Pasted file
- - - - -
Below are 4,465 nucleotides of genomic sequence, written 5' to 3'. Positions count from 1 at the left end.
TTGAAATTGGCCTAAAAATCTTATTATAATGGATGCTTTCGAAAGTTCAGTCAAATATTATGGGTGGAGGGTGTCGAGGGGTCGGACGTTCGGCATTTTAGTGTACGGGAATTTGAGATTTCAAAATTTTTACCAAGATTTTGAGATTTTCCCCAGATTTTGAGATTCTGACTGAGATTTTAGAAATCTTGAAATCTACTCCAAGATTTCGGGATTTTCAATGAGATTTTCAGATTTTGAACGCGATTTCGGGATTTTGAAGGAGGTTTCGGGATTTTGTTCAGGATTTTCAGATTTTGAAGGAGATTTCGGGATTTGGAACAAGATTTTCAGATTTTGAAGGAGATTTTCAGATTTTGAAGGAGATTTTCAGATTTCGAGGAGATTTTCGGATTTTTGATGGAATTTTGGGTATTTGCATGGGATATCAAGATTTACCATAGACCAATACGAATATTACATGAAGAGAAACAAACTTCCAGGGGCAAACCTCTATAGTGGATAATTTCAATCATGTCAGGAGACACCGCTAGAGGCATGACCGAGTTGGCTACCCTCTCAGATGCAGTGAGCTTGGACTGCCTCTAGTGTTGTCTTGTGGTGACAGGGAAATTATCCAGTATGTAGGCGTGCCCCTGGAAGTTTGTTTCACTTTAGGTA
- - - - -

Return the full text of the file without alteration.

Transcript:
Below are 4,465 nucleotides of genomic sequence, written 5' to 3'. Positions count from 1 at the left end.
TTGAAATTGGCCTAAAAATCTTATTATAATGGATGCTTTCGAAAGTTCAGTCAAATATTATGGGTGGAGGGTGTCGAGGGGTCGGACGTTCGGCATTTTAGTGTACGGGAATTTGAGATTTCAAAATTTTTACCAAGATTTTGAGATTTTCCCCAGATTTTGAGATTCTGACTGAGATTTTAGAAATCTTGAAATCTACTCCAAGATTTCGGGATTTTCAATGAGATTTTCAGATTTTGAACGCGATTTCGGGATTTTGAAGGAGGTTTCGGGATTTTGTTCAGGATTTTCAGATTTTGAAGGAGATTTCGGGATTTGGAACAAGATTTTCAGATTTTGAAGGAGATTTTCAGATTTTGAAGGAGATTTTCAGATTTCGAGGAGATTTTCGGATTTTTGATGGAATTTTGGGTATTTGCATGGGATATCAAGATTTACCATAGACCAATACGAATATTACATGAAGAGAAACAAACTTCCAGGGGCAAACCTCTATAGTGGATAATTTCAATCATGTCAGGAGACACCGCTAGAGGCATGACCGAGTTGGCTACCCTCTCAGATGCAGTGAGCTTGGACTGCCTCTAGTGTTGTCTTGTGGTGACAGGGAAATTATCCAGTATGTAGGCGTGCCCCTGGAAGTTTGTTTCACTTTAGGTA